Good recipes can save lives
In Mozambique, where Tereza and her children live, families grow plentiful supplies of maize. They use maize to make a porridge, which keeps children feeling full. But as Tereza discovered, children still become malnourished.
That’s because the porridge doesn’t provide a child with the vitamins and minerals they need for the rapid physical and mental development that occurs during their first 1000 days of life. Emelia oversees an innovative Save the Children project in Mozambique, where volunteers are trained to check on the health of mothers and new babies. They show mums like Tereza how to prepare nutritious meals cheaply, and protect their children from malnutrition.
Tereza was worried when her first child, Eliza, had frequent fevers and didn’t grow as expected. Eliza was two months old when Paolo, a Save the Children volunteer, visited her at home. After measuring and weighing her, he explained to Tereza that Eliza was malnourished.
The next day, Tereza woke up at 5am. She walked all through the morning, carrying baby Eliza on her back, only reaching the hospital in the afternoon.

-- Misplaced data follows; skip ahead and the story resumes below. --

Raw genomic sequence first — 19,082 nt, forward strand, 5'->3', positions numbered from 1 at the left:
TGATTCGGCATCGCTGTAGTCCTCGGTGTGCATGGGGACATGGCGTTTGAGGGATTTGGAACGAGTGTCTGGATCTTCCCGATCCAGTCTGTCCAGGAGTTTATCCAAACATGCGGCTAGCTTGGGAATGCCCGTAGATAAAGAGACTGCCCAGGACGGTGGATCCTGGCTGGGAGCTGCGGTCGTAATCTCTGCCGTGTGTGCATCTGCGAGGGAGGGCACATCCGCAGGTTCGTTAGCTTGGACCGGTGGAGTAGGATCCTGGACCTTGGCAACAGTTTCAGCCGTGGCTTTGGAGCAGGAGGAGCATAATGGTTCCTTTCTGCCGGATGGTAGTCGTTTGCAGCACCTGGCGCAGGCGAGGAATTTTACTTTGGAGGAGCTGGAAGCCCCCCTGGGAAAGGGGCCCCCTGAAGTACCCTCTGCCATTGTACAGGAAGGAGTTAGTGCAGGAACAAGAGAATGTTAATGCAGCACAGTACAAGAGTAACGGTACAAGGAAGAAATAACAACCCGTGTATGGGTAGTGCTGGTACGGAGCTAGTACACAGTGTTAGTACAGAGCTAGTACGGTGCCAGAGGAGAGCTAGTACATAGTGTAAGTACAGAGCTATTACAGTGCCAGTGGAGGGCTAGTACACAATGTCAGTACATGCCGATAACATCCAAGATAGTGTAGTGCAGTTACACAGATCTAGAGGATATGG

“The doctors measured and weighed Eliza and gave me a prescription for high nutrient supplements to help increase her weight.”
Tereza repeated the long walk to hospital and back three more times until Eliza finally reached a safe weight.
At the hospital, Save the Children volunteers showed Tereza how she could use cheap and plentiful foods to increase the nutritional value of the meals she prepared.
Adding a beaten egg, some green leafed vegetables, fruits, nuts, pulses or fish to a savoury porridge could protect her family from malnutrition.
“At the hospital I learned about preparing better food to help keep me and my children healthy,” says Tereza.
When Tereza later had a second child, she had no problem feeding her, but was grateful to receive regular visits from Save the Children volunteers, checking on her baby’s progress.
“The hospital is so far away. It’s very good that the Save the Children volunteers come and check on babies and mothers. We need this help.”
Tereza now hopes that Eliza will grow up to be a doctor, “I hope that my daughter will study. Maybe she can become a doctor and help people like she was helped.”